I have checked the vaccuum line to the EGR with a vaccuum gauge, which indicated zero vaccuum once the engine RPM is increased, and only -0.1 bar at idle, which is in fact not enough to really open the EGR valve. If someone was ever to check EGR function, he would see that it appears to be "slightly" working, even if it is physically blanked with a metal plate. The OBD-Test for EGR shows "passed", even when blanked, and there is not limp mode, check engine light or stored fault.

    Now i have to wait if DPF regeneration kicks in, we have used an old software version which might allow a higher soot load in the DPF. According to Honda Austria, the threshold for regeneration was lowered with updates later to better accommodate the DPF for short runs and city driving, if i remember it correctly it would regnerate at about 18 grams, show the first warning at 30g (or 20g, i do not rember that part exactly) and the second warning together with limp mode at 40g (or 30g). Later the threshold was lowered to "7-8g" according to the technician, and the minimum engine temperature for the start of regeneration was lowered to 50°C to allow an early start for short trips. This gives some room for aborted or partially sucessfull regenerations, which was not really there before. In Austria, the Civic was delivered with DPF from 2007 onwards, and there were some problems wih clogged DPFs in the beginning.

    As soon as the DPF regeneration is confirmed working, the stock software with EGR delete will be modified to give me 160-170 BHP, to see if the effects of the EGR delete can be combined with a moderate power increase without getting DPF regeneration problems. Tuning will likely increase soot emissions, once you use the increased power. Deleting the EGR should reduce soot emissions at part load, therefore you could compensate for the increased soot emissions at high/full load to some extent, if you keep your driving reasonable and do not use full power all the time. It was that way with my first partial EGR delete.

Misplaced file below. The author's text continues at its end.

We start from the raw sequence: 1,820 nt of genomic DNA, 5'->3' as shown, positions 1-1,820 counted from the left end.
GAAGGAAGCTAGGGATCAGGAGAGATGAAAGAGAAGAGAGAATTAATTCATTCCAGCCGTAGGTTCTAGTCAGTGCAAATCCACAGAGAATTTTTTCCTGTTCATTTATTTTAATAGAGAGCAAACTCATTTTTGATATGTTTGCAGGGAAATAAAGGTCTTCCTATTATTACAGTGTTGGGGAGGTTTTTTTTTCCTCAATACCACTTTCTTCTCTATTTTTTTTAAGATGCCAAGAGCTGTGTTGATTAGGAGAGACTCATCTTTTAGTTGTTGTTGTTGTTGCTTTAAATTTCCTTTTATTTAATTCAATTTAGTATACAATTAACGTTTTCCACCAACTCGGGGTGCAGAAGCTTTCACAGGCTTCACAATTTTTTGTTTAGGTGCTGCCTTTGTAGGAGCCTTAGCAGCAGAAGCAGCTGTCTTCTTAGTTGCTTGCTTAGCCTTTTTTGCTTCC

For the DPF differential pressure: This is the value reported by the HDS (DPF Differential Pressure, measured in kPA (i mentioned it here in mbar, 1 kPA = 10 mbar), at 950 mbar ambient pressure and about 25°C IAT 1, at full throttle and 4000 RPM, with above 8g of soot in the DPF. With DPF empty it is 150-170 mbar under comparable conditions. A DPF cleaning firm specifies 11 mbar at 276 cubic meters of airflow per hour, a quick extrapolation from my data at a comparable airflow rate gives me around 40 mbar with the DPF empty at that point. Possibly within limits, but far from perfect.
     
  17. MickyB Expert Advisor ★ ★ ★ ★ ★

    Hi and welcome Michael. Good to see we are getting international members on board. Please pass this site onto your friends we are always looking to expand.